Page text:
we have a domestic agenda to
deliver, like supporting the NHS,
making sure businesses can grow,
people keeping more money in their
pocket and a country that is growing
and optimistic about its future
council got itself in trouble this
week, they run out of money in
Northamptonshire. The leader of the
council said they had been warning
the Government from about 2014 that
they couldn't cope with the level of
cuts they were facing. Did you not
listen to her?
listen to her?
government councils hopping -- ... I
do think there are more efficiencies
that can be found.
Northamptonshire they say they have
actually run out of money.
authorities can look at how they can
do more, about sharing services,
sharing senior management and saving
substantial amounts of money. I
would encourage those local
authorities to look at that
opportunity because it means they
can put more of their time and
effort and the money they do have is
focusing on giving good first-class
You are of course going to
allow them to raise council tax, and
we have had warnings from other Tory
run councils as well saying they are
running out of money. It is a bit
difficult though isn't it when you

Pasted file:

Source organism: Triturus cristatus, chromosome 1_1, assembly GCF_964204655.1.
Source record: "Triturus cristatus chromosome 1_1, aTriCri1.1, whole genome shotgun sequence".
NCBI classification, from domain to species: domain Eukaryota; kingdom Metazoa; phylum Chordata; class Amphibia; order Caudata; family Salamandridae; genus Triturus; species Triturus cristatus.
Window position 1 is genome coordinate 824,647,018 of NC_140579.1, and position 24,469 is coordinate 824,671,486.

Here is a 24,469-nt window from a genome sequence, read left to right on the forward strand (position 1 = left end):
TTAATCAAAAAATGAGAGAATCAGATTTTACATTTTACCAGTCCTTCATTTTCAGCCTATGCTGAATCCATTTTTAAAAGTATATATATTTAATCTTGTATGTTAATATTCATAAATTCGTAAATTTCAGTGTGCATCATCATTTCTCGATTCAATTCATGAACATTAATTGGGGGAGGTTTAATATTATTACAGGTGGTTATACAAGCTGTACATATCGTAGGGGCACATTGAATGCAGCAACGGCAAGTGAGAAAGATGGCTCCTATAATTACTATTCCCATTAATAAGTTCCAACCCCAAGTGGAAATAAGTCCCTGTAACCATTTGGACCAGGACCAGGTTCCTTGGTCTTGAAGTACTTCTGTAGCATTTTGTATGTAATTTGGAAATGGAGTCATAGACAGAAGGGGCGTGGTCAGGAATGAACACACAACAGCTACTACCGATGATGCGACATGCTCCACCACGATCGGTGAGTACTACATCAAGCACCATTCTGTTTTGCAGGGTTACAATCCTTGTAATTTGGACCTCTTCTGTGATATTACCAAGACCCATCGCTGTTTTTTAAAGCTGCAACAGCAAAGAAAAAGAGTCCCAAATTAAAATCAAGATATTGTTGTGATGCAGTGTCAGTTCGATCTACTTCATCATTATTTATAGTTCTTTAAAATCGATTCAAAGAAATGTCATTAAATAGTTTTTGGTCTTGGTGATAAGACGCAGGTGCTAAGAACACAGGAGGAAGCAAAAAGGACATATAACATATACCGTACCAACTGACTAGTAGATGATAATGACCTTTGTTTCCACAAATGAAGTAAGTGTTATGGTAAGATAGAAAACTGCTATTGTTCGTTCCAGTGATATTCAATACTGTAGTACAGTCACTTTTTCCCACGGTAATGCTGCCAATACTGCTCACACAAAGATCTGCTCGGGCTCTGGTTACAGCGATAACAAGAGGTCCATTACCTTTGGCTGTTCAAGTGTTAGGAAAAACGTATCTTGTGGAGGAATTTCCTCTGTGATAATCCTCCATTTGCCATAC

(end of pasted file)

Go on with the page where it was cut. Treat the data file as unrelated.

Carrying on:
have prided yourself on low taxes
that many people are likely to see
pretty big rises in their council
We have to make difficult
decisions due to the economic legacy
we inherited. Council tax roughly
doubled under Labour, I was a
council leader where the party had
run my counsel at the time with
increases of 16% year-on-year. We
have brought that back down so we
had the council tax freeze, and I
would encourage council leaders to
look at how they spend their money.
But council taxes will be going up,
They will be using the
ability they have to raise it a few
percent to give good local services.
People are looking at how efficient
they are, how they are focused on
their local needs to get good
Conservative governments in May this
Yesterday, thousands of people
marched on the rainy
streets of London to protest
against what organisers described
as a crisis in NHS funding.
The Shadow Health Secretary,
was there and told
the crowds that under Labour
there would be more money
for the NHS, higher pay for staff,
and privatisation would end.
No more PFI hospitals.
No more Carillion outsourcing,
leaving hospitals dirty and unclean,
affecting patient safety.
And we're putting Virgin Care,
and organisations like
that, on notice today.
No more suing of the NHS,
no more privatisation.
Privatisation comes to the end
with a Labour government,
as we get rid of that Lansley Act
and restore, and indeed reinstate,
a public National Health Service.
And Jonathan Ashworth is back
in his constituency in Leicester.
He joins me from there now.
Good morning. On that March you were
demanding the NHS get the funding it
needs but we have been looking back
at Labour's manifesto and you
weren't really promising very much
more money for the NHS than the Tory
government says it will deliver.
would be putting in an extra £5
billion into the NHS this year. You
will recall that Simon Stevens, the
head of the NHS, was asking for an
extra four billion this year. They
didn't get that in the November
budget but we would put an extra £5
billion into the NHS this year.
were talking about an increase of 2%